Building Firm-level Trade Competitiveness in Emerging Economies
Following the global financial crisis, there is a renewed policy focus on strengthening national competitiveness through macro policies. Studies show that aggregate industrial performance depends strongly on firm-level performance and capacity—a nation or an industry cannot be globally competitive unless its firms are able to compete effectively in the global marketplace. The benefits arising from internationalisation of firms, particularly for small and medium enterprises (SMEs), are apparent. Many governments have instituted programs for direct interventions to support and promote competitiveness of their SMEs. But since this is a relatively new thrust area, there is insufficient understanding of the role of competitiveness at the enterprise level, and of industrial and trade policy frameworks to enhance it to enable firms to participate in global value chains.
Firm-level facts are essential to good policymaking, and such a policy focus is very relevant to firms in developing countries. For these economies, it seems as if the goal-posts for attaining global competitiveness are constantly shifting. Given the widespread gaps in infrastructure, technology, finance, and skills that manufacturing enterprises in such economies already face, the challenge for them to keep up with rapid changes in global supply chains is huge. Competitiveness is a broad term, extending to the ability of firms, industries and nations to expand their presence in global markets. In developing countries, attention must be paid to the temporal nature of competitiveness, which measures a firm’s growing productivity and enables it to meet the productivity thresholds required for its further growth and eventual participation in the global economy.
Productivity of firms in developing countries is inhibited not only by lack of access to resources, skills, and infrastructure connectivity, which comprise the external environment, but also by their own internal weaknesses and limited absorptive capacity. A key constraint is firms’ inability to comply with basic standards, source relevant information, and reach markets abroad. Developing economies must address strengthening the capacity of their firms to engage more effectively in the global marketplace. To enhance firm-level competitiveness, industrial and trade policies need to, first, catalyse the advance of technical and managerial know-how by firms, and second, enable them to comply with international standards. It is important to be aware of developments in international markets because this indicates the global performance criteria and kind of competition that domestic producers will have to face in accessing global value chains.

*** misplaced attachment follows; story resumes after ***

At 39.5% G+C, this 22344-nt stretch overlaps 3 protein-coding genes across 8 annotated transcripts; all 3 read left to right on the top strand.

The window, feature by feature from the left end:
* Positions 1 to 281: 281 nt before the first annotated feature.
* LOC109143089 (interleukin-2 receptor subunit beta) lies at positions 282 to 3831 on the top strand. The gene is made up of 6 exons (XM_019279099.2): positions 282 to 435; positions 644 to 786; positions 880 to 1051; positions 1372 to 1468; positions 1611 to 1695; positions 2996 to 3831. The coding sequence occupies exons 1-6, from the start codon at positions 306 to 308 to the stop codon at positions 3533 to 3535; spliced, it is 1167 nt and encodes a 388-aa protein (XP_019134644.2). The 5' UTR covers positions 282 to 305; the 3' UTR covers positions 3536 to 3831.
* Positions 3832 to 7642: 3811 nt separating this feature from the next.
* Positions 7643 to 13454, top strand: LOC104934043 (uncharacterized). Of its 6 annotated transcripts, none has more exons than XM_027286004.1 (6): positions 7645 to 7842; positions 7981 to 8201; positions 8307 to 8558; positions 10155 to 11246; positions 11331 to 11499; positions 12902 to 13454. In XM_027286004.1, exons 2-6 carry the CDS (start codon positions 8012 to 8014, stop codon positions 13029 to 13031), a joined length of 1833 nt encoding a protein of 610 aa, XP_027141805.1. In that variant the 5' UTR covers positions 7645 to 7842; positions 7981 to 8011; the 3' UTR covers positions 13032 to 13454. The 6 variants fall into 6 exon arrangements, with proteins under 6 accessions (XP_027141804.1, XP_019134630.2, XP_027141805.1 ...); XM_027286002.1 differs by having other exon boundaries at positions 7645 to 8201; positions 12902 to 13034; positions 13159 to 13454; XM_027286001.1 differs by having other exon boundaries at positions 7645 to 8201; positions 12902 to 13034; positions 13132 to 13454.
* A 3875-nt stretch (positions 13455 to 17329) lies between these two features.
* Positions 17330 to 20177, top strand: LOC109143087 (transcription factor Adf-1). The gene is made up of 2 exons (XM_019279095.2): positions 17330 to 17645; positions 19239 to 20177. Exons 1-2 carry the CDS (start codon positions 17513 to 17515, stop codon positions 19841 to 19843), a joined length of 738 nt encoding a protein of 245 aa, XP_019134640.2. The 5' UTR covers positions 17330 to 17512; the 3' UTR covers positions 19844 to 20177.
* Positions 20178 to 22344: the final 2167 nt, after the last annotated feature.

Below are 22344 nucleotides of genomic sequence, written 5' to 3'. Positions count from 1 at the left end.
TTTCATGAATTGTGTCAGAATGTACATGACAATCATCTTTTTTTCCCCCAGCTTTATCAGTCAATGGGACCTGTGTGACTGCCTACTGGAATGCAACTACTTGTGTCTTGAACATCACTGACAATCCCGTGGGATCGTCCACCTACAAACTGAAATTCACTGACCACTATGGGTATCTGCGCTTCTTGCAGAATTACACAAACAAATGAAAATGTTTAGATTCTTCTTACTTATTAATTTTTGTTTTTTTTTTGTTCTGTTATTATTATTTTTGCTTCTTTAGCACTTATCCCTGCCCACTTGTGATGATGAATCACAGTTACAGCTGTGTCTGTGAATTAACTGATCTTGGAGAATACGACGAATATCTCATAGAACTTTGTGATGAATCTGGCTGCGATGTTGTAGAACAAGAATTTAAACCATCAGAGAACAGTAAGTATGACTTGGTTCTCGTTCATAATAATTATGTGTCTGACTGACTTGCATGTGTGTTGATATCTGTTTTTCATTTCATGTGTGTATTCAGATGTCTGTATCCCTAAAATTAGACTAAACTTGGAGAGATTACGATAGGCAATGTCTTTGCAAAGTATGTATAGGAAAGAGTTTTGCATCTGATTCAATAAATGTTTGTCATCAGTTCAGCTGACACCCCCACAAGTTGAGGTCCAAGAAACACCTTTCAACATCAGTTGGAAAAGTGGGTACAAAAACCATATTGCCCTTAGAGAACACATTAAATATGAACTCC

The Quality Management System (QMS) approach can be central to strengthening productivity at the firm level. QMS includes a range of tools and models, but is insufficiently dispersed among enterprises in developing countries. QMS can be diffused within a geographical location or a set of firms in a supply chain by large companies working with vendors, by introducing FDI in a sector, or through industry clusters. There is also a need to directly reach out to firms for improving their performance parameters, and to develop standardised tools for doing so. This paper suggests that developing countries should build strong institutional capacity for deploying QMS as an intrinsic management tool among their firms. An easily accessible infrastructure of dedicated institutions to disseminate, educate, and provide training to firms in quality management can help raise overall productivity levels, enabling a nation to manage its resources more efficiently. Entrepreneurship capacity building can start as early as secondary schools with the curriculum in professional, technical and higher education taking human capacity building forward. In addition, the infrastructure for assisting firms to learn about global standards and to comply with them needs to be strengthened. An institute to identify standard gaps and undertake training to assist firms in compliance through a public-private partnership would be valuable. While international development agencies have commenced work on directly addressing firm-level competitiveness in developing countries, this needs to gather momentum in a coherent manner, and be directed towards visible outcomes in terms of capacity building.